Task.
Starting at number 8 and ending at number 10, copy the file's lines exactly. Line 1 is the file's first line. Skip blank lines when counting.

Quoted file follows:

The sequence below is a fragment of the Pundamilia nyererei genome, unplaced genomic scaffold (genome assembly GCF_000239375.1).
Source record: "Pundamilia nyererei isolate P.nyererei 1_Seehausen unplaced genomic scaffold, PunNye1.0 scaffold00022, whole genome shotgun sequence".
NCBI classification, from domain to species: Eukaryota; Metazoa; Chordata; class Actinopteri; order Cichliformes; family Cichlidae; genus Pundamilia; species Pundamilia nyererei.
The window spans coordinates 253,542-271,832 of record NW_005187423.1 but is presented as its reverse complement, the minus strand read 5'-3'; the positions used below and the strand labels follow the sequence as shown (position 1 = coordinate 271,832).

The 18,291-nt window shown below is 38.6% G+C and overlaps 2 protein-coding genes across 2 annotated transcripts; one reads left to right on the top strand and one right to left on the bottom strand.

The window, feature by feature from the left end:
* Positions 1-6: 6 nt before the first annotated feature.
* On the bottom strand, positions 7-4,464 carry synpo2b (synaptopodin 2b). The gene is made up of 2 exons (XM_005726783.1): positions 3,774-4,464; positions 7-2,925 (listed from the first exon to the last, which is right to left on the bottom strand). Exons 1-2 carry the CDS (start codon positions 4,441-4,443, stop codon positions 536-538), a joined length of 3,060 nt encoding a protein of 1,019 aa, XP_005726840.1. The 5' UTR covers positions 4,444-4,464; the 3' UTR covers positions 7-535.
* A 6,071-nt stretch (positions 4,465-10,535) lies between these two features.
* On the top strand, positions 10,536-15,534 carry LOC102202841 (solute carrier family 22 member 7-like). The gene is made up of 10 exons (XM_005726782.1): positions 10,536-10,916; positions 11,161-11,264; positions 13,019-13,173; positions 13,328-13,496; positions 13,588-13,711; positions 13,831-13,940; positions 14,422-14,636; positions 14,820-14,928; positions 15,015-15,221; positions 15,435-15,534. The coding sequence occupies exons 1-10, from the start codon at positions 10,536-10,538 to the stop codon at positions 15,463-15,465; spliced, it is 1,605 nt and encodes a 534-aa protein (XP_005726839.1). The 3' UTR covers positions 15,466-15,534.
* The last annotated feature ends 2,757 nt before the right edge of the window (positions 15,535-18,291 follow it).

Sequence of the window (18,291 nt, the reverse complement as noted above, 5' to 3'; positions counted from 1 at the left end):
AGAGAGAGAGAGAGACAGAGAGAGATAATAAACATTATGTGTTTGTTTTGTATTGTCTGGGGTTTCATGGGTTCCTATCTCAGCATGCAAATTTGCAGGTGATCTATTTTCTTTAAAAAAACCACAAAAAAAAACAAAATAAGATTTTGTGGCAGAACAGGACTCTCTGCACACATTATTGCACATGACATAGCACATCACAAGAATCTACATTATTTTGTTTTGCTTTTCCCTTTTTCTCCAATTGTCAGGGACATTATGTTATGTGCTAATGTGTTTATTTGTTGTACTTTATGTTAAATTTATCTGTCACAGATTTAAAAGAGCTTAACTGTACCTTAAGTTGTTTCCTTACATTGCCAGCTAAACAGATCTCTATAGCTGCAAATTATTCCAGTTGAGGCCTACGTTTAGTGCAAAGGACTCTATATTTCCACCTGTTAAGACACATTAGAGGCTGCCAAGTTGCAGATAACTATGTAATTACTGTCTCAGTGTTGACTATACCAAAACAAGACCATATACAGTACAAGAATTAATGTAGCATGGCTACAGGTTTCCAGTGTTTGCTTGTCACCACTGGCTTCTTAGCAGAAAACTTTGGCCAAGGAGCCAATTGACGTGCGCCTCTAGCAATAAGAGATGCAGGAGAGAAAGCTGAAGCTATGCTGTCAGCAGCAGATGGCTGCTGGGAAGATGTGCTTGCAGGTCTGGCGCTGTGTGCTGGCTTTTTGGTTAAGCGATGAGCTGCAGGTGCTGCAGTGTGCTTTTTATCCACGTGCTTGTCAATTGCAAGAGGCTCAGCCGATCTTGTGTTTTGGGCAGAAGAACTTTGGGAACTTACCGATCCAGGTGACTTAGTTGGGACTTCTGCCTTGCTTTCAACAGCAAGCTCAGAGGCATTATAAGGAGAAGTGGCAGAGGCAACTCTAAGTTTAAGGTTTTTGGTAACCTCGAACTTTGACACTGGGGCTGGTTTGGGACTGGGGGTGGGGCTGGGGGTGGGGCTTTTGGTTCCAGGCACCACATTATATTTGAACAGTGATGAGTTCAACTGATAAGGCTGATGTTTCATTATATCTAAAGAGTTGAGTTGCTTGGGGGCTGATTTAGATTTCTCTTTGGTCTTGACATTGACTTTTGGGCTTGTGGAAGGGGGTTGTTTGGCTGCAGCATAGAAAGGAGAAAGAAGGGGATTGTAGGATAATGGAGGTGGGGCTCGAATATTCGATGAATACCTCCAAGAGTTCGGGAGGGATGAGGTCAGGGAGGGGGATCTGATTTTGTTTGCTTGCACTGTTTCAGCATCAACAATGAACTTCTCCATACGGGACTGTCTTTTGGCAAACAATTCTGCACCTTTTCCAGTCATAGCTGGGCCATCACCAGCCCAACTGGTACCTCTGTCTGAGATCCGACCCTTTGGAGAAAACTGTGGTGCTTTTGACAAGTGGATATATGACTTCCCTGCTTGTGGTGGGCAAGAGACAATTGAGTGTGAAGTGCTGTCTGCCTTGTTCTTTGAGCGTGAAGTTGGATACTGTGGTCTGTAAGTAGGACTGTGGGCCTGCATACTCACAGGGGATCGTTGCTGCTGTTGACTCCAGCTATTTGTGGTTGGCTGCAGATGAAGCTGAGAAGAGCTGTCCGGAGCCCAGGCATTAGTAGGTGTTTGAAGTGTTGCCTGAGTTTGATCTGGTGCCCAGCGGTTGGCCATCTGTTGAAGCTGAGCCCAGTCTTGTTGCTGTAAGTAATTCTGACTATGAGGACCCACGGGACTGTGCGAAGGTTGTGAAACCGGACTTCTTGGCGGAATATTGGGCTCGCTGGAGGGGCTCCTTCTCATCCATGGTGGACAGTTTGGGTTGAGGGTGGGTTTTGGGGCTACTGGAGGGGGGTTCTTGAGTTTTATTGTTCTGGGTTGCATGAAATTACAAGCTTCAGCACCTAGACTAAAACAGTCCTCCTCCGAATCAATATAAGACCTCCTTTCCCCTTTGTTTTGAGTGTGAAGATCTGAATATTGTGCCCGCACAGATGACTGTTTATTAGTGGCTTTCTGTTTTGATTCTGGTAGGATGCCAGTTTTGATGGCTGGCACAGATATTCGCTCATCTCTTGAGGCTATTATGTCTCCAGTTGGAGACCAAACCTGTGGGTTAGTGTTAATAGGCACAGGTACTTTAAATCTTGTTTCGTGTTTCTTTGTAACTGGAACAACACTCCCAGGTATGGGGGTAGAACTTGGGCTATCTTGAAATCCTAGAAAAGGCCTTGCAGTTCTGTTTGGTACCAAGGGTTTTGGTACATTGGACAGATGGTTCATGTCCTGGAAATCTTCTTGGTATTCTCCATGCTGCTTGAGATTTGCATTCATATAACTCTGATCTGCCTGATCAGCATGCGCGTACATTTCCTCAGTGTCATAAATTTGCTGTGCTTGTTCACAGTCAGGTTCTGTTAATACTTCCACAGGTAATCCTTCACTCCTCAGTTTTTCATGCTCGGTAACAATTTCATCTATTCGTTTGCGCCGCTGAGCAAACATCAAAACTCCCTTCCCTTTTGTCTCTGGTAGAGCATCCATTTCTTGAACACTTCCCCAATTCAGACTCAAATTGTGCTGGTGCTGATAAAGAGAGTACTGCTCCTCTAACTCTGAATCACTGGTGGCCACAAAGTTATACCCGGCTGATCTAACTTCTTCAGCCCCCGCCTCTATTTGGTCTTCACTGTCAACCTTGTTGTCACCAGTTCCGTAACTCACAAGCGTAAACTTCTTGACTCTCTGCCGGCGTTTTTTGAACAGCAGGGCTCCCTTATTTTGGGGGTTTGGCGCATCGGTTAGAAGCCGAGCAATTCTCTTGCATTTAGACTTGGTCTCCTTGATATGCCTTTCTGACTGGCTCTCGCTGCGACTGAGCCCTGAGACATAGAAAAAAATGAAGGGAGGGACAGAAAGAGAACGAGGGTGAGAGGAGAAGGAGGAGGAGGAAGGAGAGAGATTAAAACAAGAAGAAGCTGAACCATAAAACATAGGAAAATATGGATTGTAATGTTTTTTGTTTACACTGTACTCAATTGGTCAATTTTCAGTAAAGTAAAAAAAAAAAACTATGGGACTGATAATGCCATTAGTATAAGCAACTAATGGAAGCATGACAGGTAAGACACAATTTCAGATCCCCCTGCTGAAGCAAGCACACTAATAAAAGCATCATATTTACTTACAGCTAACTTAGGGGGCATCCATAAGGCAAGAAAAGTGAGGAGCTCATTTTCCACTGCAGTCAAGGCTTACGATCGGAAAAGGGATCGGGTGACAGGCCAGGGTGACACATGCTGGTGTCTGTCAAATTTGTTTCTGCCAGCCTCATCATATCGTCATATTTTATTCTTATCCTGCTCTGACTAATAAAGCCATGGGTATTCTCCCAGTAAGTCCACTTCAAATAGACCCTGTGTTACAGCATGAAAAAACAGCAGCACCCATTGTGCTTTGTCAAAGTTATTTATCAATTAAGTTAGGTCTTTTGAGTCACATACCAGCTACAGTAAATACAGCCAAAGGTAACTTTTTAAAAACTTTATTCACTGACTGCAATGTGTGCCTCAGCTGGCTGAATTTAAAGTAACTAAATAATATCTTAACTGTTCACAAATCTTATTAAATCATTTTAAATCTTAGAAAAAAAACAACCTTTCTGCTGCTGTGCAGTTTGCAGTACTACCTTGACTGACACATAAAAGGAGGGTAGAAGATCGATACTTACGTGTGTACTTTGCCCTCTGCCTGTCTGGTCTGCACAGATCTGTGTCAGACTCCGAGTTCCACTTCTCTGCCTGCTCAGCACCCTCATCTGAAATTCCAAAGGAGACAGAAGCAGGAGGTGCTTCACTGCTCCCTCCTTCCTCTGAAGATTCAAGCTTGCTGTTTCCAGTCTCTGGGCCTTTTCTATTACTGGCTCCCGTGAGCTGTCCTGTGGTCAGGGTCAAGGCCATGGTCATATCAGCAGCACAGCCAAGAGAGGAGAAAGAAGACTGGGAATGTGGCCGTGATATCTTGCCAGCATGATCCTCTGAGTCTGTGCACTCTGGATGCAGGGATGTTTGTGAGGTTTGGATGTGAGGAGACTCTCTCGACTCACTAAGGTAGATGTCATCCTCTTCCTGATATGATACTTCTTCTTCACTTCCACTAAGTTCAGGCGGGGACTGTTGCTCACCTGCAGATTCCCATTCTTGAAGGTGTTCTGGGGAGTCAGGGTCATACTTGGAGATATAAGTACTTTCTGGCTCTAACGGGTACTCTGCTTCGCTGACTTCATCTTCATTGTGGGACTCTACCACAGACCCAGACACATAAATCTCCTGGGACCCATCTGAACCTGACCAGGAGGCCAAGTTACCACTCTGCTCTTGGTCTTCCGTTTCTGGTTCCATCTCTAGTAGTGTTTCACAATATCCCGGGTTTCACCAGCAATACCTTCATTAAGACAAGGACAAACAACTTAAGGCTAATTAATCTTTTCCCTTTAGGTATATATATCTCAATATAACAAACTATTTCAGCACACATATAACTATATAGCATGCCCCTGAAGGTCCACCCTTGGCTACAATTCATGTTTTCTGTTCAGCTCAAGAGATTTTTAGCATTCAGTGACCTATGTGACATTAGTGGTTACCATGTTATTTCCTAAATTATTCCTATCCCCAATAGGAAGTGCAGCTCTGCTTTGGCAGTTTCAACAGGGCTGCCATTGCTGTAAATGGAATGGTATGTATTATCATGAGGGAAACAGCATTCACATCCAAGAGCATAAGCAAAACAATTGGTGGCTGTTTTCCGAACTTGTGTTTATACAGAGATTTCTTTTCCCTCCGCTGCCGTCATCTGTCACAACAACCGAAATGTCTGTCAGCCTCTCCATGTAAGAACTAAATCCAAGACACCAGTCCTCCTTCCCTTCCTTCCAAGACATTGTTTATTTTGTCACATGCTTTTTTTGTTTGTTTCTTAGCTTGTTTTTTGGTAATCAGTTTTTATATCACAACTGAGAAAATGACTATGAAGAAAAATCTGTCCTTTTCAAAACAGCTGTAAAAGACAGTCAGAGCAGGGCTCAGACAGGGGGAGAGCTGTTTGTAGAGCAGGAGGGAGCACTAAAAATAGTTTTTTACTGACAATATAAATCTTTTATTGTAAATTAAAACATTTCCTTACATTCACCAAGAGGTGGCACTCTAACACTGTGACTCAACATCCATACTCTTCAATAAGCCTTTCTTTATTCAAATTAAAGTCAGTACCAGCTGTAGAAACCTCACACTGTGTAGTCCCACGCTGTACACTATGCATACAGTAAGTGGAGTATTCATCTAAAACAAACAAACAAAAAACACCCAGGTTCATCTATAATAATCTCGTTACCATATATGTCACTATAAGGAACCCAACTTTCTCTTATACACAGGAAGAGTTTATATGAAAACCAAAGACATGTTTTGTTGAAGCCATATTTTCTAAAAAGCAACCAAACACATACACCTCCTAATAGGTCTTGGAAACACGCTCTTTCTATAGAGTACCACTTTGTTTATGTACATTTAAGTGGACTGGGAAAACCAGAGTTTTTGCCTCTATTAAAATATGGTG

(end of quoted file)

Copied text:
* On the bottom strand, positions 7-4,464 carry synpo2b (synaptopodin 2b). The gene is made up of 2 exons (XM_005726783.1): positions 3,774-4,464; positions 7-2,925 (listed from the first exon to the last, which is right to left on the bottom strand). Exons 1-2 carry the CDS (start codon positions 4,441-4,443, stop codon positions 536-538), a joined length of 3,060 nt encoding a protein of 1,019 aa, XP_005726840.1. The 5' UTR covers positions 4,444-4,464; the 3' UTR covers positions 7-535.
* A 6,071-nt stretch (positions 4,465-10,535) lies between these two features.
* On the top strand, positions 10,536-15,534 carry LOC102202841 (solute carrier family 22 member 7-like). The gene is made up of 10 exons (XM_005726782.1): positions 10,536-10,916; positions 11,161-11,264; positions 13,019-13,173; positions 13,328-13,496; positions 13,588-13,711; positions 13,831-13,940; positions 14,422-14,636; positions 14,820-14,928; positions 15,015-15,221; positions 15,435-15,534. The coding sequence occupies exons 1-10, from the start codon at positions 10,536-10,538 to the stop codon at positions 15,463-15,465; spliced, it is 1,605 nt and encodes a 534-aa protein (XP_005726839.1). The 3' UTR covers positions 15,466-15,534.